When I was thirteen I thought I was going to grow up to be a photographer. I spent endless hours in the darkroom and carrying my cameras everywhere I went. Being shy, it was the perfect date for me at a youth dance. I could take pictures of the action and go into the darkroom later that night to print them. Often folks would come into the darkroom (it was at the same place the dance was, usually) and see what I was doing. Photography was a social magnet.
A few years later, in college and during the Vietnam War era, photography opened up the greater world to me. I met different folk than the ones in the small resort town where I had grown up. I even met a famous one from time to time.
A word about fame, something I know a little about. I grew up in a town filled with famous people (Palm Springs, CA) and learned very early not to make a fuss over folks who have been afflicted with it. Leave ‘em be, talk to them normal, change the subject away from them. Some of them might even make the grade to friendship. But, I ramble.
I am a walker. Love to walk the streets of a town. Rome, Paris, New York, San Francisco, Palermo, Naples, Chicago, Dallas. I once walked the route on Elm Street in Dallas where JFK was shot (grassy knoll) to the shop on the same street where John Hinckley bought the gun that he shot Ronald Reagan with. On a hot July day I took my trusty Canon VIT rangefinder and a new Canon AE1 and did my own shooting. The Dallas of that day has altered greatly.
New York? Since 1975, I have trudged the streets of that city camera and wine bag in tow. My childhood friend and photography co-conspirator Bruce took a fabulous street shot, worthy of a Weegee. Bruce went on to become a movie mogul and one of the greatest collectors of photography in the world. And still a friend and drinking buddy.
I spent time in the NY scene with Diane Arbus’ teacher, Lisette Model. Not much time, but enough to remember one cold afternoon in January in her apartment. I had already been to Arbus boot camp. It started in California and concluded in a bar in Milwaukee, a bar right out of the collective mind of Kubrick, Serling and Lovejoy. I had walked onto the set of a world that someone like Diane Arbus lived daily. And it scared the holy crap out of me.
I had my time with the world of reportage and photojournalism. One photographer from Magnum, to remane unnamed, asked my help in getting him and his art director through Tijuana for a photo shoot. An ad campaign for Pentax. I thought it odd that the photographer almost exclusively used his Leica M3 for the assignment. When I asked him, his answer seemed cynical at the time. Now, I think he was like a sushi chef, just using the best knife he had to cut the Toro.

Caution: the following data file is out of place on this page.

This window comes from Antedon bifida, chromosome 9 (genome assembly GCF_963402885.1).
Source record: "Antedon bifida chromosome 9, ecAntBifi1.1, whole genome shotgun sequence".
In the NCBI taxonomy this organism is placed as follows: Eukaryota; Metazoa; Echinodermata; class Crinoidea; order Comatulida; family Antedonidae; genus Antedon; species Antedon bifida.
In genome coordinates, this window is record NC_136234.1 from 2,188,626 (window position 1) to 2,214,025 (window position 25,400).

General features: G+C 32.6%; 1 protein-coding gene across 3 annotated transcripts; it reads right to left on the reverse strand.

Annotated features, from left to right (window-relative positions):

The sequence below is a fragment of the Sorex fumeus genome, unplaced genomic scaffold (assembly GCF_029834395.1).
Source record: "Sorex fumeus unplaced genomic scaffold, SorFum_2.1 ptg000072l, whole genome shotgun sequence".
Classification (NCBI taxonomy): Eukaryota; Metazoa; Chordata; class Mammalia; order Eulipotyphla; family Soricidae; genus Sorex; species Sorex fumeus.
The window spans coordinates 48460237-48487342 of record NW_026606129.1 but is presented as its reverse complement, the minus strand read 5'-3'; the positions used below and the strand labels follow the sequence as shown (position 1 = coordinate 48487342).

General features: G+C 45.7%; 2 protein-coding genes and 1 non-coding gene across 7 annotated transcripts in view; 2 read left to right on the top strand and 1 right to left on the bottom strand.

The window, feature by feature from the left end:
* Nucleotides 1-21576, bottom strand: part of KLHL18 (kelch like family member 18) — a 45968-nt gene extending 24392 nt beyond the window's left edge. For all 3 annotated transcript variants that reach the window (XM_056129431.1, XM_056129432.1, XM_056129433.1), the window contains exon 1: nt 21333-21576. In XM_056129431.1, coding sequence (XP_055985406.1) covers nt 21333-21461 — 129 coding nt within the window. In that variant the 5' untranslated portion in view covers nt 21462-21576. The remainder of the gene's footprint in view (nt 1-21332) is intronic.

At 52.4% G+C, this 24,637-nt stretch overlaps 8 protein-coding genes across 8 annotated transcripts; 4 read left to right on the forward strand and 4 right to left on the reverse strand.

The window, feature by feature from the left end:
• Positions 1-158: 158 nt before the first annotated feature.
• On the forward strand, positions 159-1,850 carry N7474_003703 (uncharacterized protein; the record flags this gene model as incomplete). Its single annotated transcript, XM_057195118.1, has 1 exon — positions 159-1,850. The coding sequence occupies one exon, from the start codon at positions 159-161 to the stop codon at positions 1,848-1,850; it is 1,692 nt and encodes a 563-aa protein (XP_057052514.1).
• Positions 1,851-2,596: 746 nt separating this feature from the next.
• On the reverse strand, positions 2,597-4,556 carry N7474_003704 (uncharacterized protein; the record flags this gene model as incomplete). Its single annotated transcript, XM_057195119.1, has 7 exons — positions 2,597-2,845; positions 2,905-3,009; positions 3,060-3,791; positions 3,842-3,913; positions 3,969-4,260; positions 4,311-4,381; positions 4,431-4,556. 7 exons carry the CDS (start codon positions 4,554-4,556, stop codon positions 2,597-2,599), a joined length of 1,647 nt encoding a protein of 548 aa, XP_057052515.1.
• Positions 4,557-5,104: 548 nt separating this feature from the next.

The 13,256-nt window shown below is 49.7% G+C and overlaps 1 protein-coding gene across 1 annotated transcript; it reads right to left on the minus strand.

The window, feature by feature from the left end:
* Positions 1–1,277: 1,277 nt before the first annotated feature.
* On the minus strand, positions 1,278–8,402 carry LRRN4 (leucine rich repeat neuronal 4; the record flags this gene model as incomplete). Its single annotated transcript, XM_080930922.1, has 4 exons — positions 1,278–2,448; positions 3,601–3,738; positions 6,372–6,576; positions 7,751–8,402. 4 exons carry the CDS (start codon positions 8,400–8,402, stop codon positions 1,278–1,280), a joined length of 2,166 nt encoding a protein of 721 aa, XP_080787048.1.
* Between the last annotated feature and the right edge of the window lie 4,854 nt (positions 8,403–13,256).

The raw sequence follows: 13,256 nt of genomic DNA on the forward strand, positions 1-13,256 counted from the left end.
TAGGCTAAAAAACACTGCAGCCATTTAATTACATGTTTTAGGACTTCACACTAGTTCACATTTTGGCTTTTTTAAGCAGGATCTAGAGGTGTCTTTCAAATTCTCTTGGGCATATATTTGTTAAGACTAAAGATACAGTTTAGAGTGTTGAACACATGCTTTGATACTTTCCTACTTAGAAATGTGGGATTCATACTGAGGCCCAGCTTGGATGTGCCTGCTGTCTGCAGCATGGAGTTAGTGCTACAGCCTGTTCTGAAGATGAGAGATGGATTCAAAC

And the old masters, so many of them I was lucky to encounter, sit awhile and soak up their greatness. They were called the f64 group. My entry was through Imogen Cunningham and Ansel Adams. In the darkroom with Ansel was a breakthrough, I still remember the warmth of that little room, and not in a creepy way. How often is it you can stand in the dark and be dazzled with brilliance?
Imogen, she reminds me a lot of my friend Alice. Petite, but never diminutive, cantankerous, strong willed and boy crazy. But a vision and a determination to walk her trail without fear. Imogen was a wonderful mentor to me in life.
On the fringe of the f64 group was Wynn Bullock. Wynn was the one who taught me about the vision thing. He schooled me in the philosophy of perception. Thanks to Wynn, some of the best photography I have ever taken was without a camera. I remember how supportive he was when I came back from NY, explaining to me that he also had to take NY in measures, not in giant doses. Like him, I needed the horizon.
My dad was a photographer and a film maker. I still have hours of 16mm reels of film he shot, some of it family, some Italy, and also Old California footage. He always thought I should take more sunset pictures.
Being a black and white kind of guy, I could never understand why he wanted to thwart my path. But fathers do that to their son’s even when they aren’t conscious of it. I love to watch sunsets (like sunrises better) but not to shoot.
My college teacher, Philip Welch, introduced me to many of the West Coast school. He was a student of Frank Lloyd Wright and had given me the entrée to that world. He told me about famous people. He said, “Call them up, knock and their door. If they are truly great they will talk to you, if not, they are only famous. You want to meet greatness, not fame.”
I’ve had a few friends through the years who made it to fame, but not quite to greatness. I have also had more than my share of friends who bypassed fame and went straight to greatness. I have photographed them, opened bottles of wine with them, danced with them, laughed with them, cried with them and walked through pools of Jell-O with them.
All along the way there has often been a camera nearby, my consigliere of consciousness.